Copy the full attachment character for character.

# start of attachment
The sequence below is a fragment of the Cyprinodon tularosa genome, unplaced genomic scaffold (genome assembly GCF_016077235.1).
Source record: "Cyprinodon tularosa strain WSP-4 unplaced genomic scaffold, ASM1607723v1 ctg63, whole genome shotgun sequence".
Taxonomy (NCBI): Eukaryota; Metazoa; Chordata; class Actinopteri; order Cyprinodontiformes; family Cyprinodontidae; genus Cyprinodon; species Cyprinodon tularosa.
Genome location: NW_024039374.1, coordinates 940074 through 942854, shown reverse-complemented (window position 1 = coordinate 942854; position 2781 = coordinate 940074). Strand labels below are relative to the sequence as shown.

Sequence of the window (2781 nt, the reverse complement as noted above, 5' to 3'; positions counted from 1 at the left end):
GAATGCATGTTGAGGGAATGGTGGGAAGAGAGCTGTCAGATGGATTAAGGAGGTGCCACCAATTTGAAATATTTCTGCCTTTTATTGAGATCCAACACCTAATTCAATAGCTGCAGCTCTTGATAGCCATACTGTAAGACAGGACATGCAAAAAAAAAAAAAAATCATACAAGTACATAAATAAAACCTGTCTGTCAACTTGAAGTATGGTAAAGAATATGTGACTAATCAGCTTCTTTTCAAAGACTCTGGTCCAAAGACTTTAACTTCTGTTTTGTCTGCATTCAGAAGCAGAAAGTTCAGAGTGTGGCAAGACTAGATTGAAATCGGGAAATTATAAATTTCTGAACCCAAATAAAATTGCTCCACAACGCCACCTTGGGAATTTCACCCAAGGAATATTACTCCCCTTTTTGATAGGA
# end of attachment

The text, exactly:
The sequence below is a fragment of the Cyprinodon tularosa genome, unplaced genomic scaffold (genome assembly GCF_016077235.1).
Source record: "Cyprinodon tularosa strain WSP-4 unplaced genomic scaffold, ASM1607723v1 ctg63, whole genome shotgun sequence".
Taxonomy (NCBI): Eukaryota; Metazoa; Chordata; class Actinopteri; order Cyprinodontiformes; family Cyprinodontidae; genus Cyprinodon; species Cyprinodon tularosa.
Genome location: NW_024039374.1, coordinates 940074 through 942854, shown reverse-complemented (window position 1 = coordinate 942854; position 2781 = coordinate 940074). Strand labels below are relative to the sequence as shown.

Sequence of the window (2781 nt, the reverse complement as noted above, 5' to 3'; positions counted from 1 at the left end):
GAATGCATGTTGAGGGAATGGTGGGAAGAGAGCTGTCAGATGGATTAAGGAGGTGCCACCAATTTGAAATATTTCTGCCTTTTATTGAGATCCAACACCTAATTCAATAGCTGCAGCTCTTGATAGCCATACTGTAAGACAGGACATGCAAAAAAAAAAAAAAATCATACAAGTACATAAATAAAACCTGTCTGTCAACTTGAAGTATGGTAAAGAATATGTGACTAATCAGCTTCTTTTCAAAGACTCTGGTCCAAAGACTTTAACTTCTGTTTTGTCTGCATTCAGAAGCAGAAAGTTCAGAGTGTGGCAAGACTAGATTGAAATCGGGAAATTATAAATTTCTGAACCCAAATAAAATTGCTCCACAACGCCACCTTGGGAATTTCACCCAAGGAATATTACTCCCCTTTTTGATAGGA